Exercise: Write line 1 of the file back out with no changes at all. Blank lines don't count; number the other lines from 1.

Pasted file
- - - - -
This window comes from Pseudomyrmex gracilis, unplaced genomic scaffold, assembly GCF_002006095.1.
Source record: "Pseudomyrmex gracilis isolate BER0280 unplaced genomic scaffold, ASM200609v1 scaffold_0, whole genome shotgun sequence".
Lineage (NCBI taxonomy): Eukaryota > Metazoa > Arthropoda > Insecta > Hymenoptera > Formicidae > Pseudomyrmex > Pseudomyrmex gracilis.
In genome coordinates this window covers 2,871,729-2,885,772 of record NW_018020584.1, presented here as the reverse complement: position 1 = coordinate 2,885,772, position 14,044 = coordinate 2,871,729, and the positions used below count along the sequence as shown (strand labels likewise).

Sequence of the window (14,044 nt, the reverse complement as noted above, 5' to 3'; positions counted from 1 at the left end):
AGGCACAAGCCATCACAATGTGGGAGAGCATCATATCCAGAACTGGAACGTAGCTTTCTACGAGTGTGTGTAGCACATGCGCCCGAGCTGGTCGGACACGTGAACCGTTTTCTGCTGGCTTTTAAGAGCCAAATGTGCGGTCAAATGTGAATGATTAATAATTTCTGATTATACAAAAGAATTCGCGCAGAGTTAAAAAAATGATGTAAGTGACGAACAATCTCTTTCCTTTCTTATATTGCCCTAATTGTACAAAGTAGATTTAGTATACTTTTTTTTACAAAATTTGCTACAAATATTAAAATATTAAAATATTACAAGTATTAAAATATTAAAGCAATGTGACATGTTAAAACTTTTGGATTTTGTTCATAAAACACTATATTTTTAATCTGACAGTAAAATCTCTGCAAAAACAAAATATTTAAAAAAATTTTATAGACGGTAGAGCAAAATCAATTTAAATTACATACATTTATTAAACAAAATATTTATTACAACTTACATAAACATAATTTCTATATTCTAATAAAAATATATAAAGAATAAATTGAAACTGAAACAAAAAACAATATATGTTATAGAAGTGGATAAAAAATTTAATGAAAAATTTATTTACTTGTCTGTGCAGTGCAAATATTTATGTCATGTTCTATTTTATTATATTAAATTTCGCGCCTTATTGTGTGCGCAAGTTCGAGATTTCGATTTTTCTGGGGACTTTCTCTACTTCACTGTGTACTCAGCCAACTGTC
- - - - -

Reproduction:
This window comes from Pseudomyrmex gracilis, unplaced genomic scaffold, assembly GCF_002006095.1.